The resident T.F.M pundit is David Mills, even though he has begun to share the commentaries for away matches, if there is a more boring and monotone drone in the broadcasting world, I’ve yet to hear it.
So all in all, I reckon Cleveland is the best friend the Boro have at the moment – even more than the biased Gazette in my opinion.
The recent mention (Derby Daze – Issue 5) of Bobby Scaife playing for South Bank vs. Whitby, has prompted one reader to think of a Boro team made exclusively of players with only 90 minutes in the famous red and white (some even less).
All appearances are league only and do not include loan players.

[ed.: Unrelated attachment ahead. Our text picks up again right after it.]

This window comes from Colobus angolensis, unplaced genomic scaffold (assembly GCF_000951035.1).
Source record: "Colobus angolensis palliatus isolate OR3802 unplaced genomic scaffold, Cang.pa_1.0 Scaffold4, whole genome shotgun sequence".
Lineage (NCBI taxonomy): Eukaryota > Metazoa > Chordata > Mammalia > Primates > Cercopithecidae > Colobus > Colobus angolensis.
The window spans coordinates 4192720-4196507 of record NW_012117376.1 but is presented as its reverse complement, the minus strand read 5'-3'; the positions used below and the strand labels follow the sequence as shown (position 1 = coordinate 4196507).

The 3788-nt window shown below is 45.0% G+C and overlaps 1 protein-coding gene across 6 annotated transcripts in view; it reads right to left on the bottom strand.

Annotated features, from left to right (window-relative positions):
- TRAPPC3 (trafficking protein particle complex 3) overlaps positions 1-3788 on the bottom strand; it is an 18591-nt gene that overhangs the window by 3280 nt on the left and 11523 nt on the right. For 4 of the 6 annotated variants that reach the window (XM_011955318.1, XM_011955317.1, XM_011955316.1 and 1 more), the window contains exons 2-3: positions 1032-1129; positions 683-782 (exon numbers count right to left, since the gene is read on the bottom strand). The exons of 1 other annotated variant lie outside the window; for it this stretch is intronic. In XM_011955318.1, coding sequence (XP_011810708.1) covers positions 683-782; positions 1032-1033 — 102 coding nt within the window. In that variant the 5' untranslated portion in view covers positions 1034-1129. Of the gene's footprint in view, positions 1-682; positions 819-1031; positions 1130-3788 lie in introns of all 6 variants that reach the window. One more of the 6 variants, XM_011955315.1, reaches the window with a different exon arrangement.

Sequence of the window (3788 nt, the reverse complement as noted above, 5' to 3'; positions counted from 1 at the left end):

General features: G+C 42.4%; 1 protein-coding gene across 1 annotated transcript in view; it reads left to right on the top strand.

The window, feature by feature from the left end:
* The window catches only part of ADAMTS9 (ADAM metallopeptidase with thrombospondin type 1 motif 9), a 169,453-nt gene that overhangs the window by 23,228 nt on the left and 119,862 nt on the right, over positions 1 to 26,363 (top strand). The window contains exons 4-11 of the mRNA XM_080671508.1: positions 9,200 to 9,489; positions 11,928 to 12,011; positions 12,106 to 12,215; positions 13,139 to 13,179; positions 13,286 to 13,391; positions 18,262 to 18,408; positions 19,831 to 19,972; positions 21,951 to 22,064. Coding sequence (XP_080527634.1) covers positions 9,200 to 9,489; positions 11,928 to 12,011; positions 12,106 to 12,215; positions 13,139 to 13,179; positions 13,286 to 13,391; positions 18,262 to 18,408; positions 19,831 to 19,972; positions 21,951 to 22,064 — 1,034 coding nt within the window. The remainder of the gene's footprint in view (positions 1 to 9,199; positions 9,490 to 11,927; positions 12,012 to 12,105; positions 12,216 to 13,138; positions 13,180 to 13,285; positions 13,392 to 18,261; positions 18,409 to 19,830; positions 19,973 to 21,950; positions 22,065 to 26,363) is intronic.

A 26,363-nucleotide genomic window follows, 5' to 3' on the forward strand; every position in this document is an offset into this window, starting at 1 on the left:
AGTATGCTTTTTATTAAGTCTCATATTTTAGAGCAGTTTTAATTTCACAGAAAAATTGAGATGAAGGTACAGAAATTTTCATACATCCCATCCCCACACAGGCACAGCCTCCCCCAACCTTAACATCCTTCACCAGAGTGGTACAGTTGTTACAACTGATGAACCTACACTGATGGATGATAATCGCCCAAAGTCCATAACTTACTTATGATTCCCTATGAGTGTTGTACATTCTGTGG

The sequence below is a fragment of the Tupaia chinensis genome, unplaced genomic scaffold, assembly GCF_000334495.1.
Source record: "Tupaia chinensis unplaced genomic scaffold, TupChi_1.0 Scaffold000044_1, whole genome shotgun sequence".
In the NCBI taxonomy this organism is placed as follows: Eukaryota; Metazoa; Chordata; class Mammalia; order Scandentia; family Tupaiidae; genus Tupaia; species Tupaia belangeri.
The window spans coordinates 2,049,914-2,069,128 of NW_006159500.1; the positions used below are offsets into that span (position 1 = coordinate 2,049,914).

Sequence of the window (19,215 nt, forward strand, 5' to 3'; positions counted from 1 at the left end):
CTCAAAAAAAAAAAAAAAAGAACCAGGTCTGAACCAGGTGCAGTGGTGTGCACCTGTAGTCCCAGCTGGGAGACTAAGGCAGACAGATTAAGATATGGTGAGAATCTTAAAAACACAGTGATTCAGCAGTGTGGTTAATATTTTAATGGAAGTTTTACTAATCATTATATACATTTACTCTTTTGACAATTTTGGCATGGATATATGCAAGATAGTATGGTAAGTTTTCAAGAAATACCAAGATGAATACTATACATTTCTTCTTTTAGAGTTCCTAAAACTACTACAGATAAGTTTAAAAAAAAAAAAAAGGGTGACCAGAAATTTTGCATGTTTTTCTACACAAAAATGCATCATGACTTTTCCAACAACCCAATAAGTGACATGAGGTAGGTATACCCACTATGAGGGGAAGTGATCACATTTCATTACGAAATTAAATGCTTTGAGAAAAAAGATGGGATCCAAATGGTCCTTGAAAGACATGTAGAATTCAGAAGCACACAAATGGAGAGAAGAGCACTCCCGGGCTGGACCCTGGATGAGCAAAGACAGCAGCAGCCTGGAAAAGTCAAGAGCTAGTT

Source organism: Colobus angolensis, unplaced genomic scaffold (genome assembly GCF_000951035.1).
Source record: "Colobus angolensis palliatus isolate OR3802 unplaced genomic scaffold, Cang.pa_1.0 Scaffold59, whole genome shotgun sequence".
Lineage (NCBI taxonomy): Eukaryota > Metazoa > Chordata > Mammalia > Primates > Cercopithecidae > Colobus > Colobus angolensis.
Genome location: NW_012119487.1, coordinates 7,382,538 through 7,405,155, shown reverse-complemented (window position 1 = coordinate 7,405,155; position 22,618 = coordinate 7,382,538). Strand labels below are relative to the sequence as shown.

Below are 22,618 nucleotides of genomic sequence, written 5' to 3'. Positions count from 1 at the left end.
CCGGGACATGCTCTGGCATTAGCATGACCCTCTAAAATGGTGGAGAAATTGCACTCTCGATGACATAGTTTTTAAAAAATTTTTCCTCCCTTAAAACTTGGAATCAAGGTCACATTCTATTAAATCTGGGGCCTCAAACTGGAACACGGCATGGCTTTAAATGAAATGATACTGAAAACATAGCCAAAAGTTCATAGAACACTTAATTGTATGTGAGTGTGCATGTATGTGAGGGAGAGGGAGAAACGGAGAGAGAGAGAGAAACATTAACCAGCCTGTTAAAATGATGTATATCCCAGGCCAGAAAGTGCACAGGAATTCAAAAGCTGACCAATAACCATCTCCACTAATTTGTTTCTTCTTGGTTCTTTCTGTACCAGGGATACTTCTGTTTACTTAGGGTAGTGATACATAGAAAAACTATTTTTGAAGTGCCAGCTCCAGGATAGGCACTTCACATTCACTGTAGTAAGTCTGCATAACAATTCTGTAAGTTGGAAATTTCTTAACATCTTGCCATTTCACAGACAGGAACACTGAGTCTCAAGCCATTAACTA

1. Phil Kite (2) – Replaced Pearsy in relegation season
2. Andy McReesh (2) – Couple of apps in last First Division season
3. Steve Cordon (1) – Broke his leg in debut against Wombledon (where else?)
4. Keith Nobbs (1) – Against Coventry City in Jan 1980
5. Jim Cochrane (3) – Captain as a result of his vast experience
6. Ronnie Coyle (1 + 2) – Everybody must remember Ron?
7. Eddie Colman (1) – Local lad played in 1975
8. Colin Blackburn (1) – Against Forest in January 1980
9. Malcolm Poskett (0 + 1) – Sub against Hull in 70’s promotion team
10. Tom Paterson (1) – Against Birmingham City 74/75
11. Alan Walsh (0 + 3) – Now in Littlewoods semis with Bristol City
This team makes Mitch Cook, Andy Strong and Paul Proudlock seem almost deserving of a testimonial. It’s a pretty unbalanced line up with 4 fullbacks and 5 forwards, but one to get even the most loyal Holgate Ender scratching his head.